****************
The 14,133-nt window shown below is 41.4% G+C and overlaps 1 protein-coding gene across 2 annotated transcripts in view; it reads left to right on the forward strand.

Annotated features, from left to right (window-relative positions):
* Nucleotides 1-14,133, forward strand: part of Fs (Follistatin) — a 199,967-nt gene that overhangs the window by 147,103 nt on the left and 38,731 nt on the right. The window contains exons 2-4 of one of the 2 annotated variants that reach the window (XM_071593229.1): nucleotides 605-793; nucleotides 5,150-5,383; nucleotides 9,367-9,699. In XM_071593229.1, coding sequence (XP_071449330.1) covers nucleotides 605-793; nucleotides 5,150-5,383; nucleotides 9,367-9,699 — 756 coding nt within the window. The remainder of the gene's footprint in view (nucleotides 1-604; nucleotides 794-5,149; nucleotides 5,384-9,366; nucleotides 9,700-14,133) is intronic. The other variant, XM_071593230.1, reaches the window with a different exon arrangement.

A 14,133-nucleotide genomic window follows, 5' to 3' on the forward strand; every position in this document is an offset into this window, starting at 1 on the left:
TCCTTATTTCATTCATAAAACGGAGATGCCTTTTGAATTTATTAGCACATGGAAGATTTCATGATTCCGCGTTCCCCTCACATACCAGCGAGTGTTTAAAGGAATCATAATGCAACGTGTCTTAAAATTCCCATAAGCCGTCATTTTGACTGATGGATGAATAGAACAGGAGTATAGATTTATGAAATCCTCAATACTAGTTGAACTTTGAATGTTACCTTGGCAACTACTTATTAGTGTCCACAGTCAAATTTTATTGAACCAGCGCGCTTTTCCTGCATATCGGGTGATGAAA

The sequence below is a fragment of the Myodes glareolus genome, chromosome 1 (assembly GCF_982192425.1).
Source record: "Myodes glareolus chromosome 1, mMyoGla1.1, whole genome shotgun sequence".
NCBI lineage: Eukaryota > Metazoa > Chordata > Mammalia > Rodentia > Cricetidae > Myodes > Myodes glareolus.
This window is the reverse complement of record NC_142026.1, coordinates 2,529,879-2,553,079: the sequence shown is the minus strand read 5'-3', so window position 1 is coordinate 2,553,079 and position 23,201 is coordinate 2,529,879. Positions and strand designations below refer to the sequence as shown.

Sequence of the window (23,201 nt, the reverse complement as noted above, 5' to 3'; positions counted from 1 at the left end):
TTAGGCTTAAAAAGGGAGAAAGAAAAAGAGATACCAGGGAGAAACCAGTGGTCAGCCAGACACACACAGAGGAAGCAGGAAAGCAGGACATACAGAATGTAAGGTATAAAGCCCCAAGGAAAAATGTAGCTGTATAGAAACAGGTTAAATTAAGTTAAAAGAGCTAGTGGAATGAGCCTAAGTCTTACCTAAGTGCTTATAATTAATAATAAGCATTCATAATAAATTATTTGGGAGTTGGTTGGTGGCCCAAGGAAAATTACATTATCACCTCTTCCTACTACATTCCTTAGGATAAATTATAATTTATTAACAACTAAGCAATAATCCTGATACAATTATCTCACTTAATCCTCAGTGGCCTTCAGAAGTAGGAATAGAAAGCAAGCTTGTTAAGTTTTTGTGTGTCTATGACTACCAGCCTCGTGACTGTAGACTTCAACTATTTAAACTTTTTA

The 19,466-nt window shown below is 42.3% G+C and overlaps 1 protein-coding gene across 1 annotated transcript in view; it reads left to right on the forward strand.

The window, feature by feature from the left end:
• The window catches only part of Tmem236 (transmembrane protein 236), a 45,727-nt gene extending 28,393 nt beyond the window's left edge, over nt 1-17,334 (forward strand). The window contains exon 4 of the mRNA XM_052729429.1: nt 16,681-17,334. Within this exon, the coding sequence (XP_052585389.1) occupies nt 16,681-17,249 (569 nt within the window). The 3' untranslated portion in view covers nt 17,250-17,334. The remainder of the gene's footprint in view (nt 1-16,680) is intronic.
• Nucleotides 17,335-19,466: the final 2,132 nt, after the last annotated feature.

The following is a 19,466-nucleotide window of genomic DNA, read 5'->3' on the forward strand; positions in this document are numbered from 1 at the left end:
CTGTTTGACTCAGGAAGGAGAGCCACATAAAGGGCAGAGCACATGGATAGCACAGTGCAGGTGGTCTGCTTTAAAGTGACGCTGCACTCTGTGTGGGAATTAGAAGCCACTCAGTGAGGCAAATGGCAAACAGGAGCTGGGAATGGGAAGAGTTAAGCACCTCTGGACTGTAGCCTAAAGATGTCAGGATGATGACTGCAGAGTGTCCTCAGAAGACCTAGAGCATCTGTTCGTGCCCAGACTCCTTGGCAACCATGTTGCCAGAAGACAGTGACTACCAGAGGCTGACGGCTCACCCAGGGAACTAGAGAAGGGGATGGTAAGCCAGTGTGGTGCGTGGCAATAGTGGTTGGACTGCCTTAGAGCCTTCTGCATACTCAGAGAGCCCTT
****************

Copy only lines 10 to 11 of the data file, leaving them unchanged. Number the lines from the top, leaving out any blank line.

Sequence of the window (23,201 nt, the reverse complement as noted above, 5' to 3'; positions counted from 1 at the left end):
TTAGGCTTAAAAAGGGAGAAAGAAAAAGAGATACCAGGGAGAAACCAGTGGTCAGCCAGACACACACAGAGGAAGCAGGAAAGCAGGACATACAGAATGTAAGGTATAAAGCCCCAAGGAAAAATGTAGCTGTATAGAAACAGGTTAAATTAAGTTAAAAGAGCTAGTGGAATGAGCCTAAGTCTTACCTAAGTGCTTATAATTAATAATAAGCATTCATAATAAATTATTTGGGAGTTGGTTGGTGGCCCAAGGAAAATTACATTATCACCTCTTCCTACTACATTCCTTAGGATAAATTATAATTTATTAACAACTAAGCAATAATCCTGATACAATTATCTCACTTAATCCTCAGTGGCCTTCAGAAGTAGGAATAGAAAGCAAGCTTGTTAAGTTTTTGTGTGTCTATGACTACCAGCCTCGTGACTGTAGACTTCAACTATTTAAACTTTTTA